To document all the trends, I coded articles in the American Political Science Review, the leading journal in political science, at ten-year intervals over 1968 to 2007, for whether they showed the four scholastic features. Over that period, there was a sharp increase in specialization and literature focus and a lesser rise in nonempiricism. Methodologism fell slightly, probably because I defined it restrictively. Rising scholasticism, interestingly, was not confined to fields that commonly use mathematics, such as multivariate statistics or rational choice; it advanced in all fields, even those, like political theory, that seldom use these methods.
Thus, today’s political science research is increasingly aimed at minor issues within narrow specialties that are largely invisible to the discipline as a whole, let along to the wider public. I have heard and read of similar trends in other disciplines, not only in the social sciences and humanities but in the physical sciences. Today’s academic research serves values of rigor derived from the “hard” sciences—the idea that inferences must be definitely provable and replicable. But to achieve rigor researchers subdivide inquiry into tiny subjects, leading to results that are often trivial or unrealistic. They neglect the values of relevance—addressing problems that concern the outside world, and where there is an audience beyond the researchers themselves. Although these trends dominate published research, they are unpopular within political science. That helps to explain the “perestroika” movement, a recent rebellion by traditionalists against the influence of rational choice (the use of game theory and economic models to analyze political behavior).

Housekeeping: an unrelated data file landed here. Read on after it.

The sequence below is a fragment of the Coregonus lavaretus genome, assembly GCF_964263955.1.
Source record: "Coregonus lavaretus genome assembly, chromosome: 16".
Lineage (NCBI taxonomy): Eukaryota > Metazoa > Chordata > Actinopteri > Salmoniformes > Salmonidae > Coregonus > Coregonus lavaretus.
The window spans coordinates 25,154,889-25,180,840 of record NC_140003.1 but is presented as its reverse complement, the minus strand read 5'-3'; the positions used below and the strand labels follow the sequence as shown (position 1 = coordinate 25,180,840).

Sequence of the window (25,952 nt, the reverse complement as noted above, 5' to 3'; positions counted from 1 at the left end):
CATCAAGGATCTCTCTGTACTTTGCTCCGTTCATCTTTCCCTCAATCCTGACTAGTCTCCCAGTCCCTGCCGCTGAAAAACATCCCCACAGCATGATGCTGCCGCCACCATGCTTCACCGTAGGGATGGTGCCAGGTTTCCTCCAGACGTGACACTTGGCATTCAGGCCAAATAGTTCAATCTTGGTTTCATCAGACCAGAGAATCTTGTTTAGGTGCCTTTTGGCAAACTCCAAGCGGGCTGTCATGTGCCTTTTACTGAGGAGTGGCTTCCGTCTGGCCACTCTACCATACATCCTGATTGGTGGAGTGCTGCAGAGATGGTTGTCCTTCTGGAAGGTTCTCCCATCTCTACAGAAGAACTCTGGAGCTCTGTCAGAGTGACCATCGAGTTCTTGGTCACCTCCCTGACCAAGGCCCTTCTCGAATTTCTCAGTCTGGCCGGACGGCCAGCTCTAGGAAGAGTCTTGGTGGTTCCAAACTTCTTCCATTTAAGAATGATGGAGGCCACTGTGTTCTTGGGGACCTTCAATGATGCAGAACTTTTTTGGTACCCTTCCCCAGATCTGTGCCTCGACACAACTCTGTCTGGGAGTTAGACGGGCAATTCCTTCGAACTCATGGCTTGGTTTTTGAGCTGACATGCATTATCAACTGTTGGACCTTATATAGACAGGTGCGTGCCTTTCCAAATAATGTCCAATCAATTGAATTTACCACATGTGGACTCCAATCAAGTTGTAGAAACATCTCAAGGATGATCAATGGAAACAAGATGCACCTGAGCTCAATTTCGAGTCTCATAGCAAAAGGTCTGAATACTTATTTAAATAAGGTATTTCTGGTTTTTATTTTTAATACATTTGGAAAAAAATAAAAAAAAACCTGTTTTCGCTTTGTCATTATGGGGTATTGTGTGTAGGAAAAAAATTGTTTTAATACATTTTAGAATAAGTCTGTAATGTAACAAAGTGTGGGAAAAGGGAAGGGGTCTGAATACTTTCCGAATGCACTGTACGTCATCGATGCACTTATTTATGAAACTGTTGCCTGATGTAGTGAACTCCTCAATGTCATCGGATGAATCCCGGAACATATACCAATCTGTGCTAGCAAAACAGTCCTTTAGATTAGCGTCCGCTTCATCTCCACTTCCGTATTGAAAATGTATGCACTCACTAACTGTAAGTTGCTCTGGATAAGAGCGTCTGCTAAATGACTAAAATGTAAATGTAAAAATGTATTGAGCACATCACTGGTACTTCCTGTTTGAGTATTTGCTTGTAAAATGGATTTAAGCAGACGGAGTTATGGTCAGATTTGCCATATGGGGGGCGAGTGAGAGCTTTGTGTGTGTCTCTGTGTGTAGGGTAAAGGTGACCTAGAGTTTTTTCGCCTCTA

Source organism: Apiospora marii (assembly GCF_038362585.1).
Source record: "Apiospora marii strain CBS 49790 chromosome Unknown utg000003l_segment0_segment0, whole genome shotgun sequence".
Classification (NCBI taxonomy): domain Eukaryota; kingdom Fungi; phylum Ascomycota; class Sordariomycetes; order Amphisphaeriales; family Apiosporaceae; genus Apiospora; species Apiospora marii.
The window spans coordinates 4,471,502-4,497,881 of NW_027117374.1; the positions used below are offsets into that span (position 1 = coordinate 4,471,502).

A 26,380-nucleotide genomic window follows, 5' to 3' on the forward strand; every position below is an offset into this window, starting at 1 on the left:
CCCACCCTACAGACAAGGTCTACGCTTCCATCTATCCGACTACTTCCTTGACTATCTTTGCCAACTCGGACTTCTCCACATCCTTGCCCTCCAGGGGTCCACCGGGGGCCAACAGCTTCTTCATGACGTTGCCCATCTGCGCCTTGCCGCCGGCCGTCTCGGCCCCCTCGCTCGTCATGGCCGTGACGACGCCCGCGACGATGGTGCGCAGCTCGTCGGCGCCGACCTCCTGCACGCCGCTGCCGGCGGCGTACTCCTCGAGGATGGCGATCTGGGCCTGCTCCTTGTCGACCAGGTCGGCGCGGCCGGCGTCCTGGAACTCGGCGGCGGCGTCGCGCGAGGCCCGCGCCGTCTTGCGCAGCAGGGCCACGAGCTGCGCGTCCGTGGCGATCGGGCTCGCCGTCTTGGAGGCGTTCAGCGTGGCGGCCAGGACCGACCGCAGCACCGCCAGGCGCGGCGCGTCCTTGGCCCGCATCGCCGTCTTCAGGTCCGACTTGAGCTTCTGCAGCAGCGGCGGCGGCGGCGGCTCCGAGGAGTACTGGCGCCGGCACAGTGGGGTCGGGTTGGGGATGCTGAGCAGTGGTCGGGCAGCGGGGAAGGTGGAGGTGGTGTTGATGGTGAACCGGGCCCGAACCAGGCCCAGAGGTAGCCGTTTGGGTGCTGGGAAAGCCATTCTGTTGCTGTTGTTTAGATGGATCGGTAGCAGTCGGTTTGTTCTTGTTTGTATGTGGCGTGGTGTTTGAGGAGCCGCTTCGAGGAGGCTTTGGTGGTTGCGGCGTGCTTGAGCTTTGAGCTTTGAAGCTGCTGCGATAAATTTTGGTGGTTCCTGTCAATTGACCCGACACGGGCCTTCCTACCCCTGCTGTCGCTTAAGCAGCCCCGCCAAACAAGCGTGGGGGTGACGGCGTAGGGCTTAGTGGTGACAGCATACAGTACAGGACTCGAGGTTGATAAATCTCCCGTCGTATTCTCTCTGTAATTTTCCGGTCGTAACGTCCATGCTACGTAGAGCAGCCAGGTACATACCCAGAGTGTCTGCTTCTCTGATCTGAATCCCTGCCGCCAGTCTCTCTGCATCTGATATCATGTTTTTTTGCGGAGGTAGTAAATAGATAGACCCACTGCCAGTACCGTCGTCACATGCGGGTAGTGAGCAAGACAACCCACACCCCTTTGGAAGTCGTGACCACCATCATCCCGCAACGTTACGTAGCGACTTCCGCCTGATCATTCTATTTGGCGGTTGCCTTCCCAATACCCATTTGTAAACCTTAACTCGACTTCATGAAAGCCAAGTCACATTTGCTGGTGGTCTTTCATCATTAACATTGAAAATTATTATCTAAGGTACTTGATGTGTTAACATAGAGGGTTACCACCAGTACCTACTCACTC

Having described the rise of scholasticism, I ask in this article about causes and cures: Why has obscurantism mushroomed in recent decades, and what can be done about it? I rely mostly on the trends I have seen in my own department and at New York University over more than thirty years, but again my impressions are that the problem afflicts other departments and schools as well.
The Exhaustion of Research
The most fundamental cause of scholasticism is the exhaustion of inquiry. In any field, only so many important findings are possible. Once these have been made, there is less for later scholars to discover. The research university, going back to its origins in Germany in the nineteenth century, privileges research that is “original,” where the findings are unprecedented. So to have anything new to say, researchers must pursue ever narrower and more obscure subjects.